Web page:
What is the problem with artist management in Malawi?. Our Reporter ALBERT SHARRA finds out.
If we press the refresh button, one artist Macdonald Mlaka-Maliro comes to mind. Under Zembani Band, Mlaka-Maliro sold over 300 000 copies of his Dzanja Lalemba album in a few months.A record at the time. But what followed was a decision to part ways with the band and form his Maloto Vibrations.This was after disagreements on benefits from the album with Lucius Banda.
Billy Kaunda also went his own way after registering fame with his Mwapindulanji album on same reason.Maskal fell out with Nde’feyo Entertainment on contract agreements. Last week Piksy said he will not sign another contract with Nde’feyo which which connected him to Airtel. Fikisa’s relationship with Nyimbo Music Company also went sour before rehabilitating it on similar reasons.The list is endless.
However, fruits of parting ways with sponsors after registering success are observable. Most of the artists are struggling in their career and very few have maintained their status.
In an interview, Thom revealed while holding on to reasons that the group is struggling and people should not expect a new album from them soon.
Nonetheless, in Nigeria, South Africa, Ghana and other countries, musicians have proved that with good partnership and sponsorship any talented musician can excel, as the support helps them to put up quality material for the song—both from the artist and studio.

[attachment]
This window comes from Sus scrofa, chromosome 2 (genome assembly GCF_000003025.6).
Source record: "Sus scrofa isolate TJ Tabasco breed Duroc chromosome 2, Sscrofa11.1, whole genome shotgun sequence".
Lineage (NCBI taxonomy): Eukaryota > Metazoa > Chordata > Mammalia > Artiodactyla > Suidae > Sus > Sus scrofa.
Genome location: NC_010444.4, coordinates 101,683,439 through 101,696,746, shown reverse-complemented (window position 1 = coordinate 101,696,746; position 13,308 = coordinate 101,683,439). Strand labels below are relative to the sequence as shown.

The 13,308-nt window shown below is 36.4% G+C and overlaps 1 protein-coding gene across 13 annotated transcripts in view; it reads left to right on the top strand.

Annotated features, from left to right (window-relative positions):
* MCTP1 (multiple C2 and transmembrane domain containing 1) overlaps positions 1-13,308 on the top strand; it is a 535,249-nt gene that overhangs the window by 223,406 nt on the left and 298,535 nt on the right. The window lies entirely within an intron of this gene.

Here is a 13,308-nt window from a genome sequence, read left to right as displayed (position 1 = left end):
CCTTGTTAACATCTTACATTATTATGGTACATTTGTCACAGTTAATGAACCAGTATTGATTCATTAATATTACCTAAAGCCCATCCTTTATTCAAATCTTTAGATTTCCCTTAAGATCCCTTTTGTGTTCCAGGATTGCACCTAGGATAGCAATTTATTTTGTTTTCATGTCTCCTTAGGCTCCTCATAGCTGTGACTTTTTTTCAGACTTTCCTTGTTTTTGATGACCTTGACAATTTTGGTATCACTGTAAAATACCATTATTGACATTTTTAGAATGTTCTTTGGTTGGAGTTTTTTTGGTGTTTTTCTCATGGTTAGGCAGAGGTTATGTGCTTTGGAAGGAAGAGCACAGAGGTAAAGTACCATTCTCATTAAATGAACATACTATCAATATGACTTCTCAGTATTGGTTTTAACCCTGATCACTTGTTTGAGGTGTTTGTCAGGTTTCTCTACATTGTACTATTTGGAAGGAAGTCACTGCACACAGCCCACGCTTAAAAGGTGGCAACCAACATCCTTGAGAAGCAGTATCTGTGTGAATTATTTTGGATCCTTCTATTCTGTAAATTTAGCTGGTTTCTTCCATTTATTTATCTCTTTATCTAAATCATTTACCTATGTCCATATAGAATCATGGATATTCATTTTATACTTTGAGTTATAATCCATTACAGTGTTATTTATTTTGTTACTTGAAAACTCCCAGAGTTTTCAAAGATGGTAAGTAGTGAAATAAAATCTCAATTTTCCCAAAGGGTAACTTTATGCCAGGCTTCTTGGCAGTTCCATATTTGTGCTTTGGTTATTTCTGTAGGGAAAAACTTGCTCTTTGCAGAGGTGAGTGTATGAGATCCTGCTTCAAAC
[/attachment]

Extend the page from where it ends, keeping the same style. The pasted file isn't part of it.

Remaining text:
Lucius Banda who has been the victim of helping artists and later on loses them believes there is a weakness in the understanding of partnerships. He said, he has done research on the topic to understand why most partnerships including those in other sections of arts fail.
He says he found that artists do not understand the concept of partnership and how it should benefit the two sides.
“The majority of artists begin to feel differently when they attain fame. It is like everyone wants to be labelled a success individually.
Every time an artist in a group registers success, people come in and tell the person that you are losing a lot because you are in a group, if you work separately, you can do well. I have seen and heard this.
“In Nigeria artists work in groups and they are successful,” said Banda.
However, Banda also feels some sponsors are contributors to this saying most of them stretch their portions in the contracts and this makes the artists feel cheated and robbed.
Jai Banda who has also sponsored many artists concurs with the Mabala hit-maker. He says there is gap in understanding partnerships. He adds that most musicians do not understand how sponsors recover money they invested in music’ projects.
“When fame comes, most artists think they can do it themselves. They want to be praised individually. They also deliberately forget expenses sponsors make. It has happened that a sponsor spends about K500 000 (US$1 515) on hiring transport, equipment and hall, and agree with artists to share gate collections.
“If the show realises K500 000, the artists give a deaf ear and if they get nothing, they feel tricked,” said Banda.
Musicians Associations of Malawi (MAM) president for women’s desk Martha Mituka agrees with the two. She said there is a forgotten factor that sponsors come in for business. She added that most artists do not abide to contract agreements and when things are working, they start claiming for more shares. It is a problem if it is not highlighted in the contract.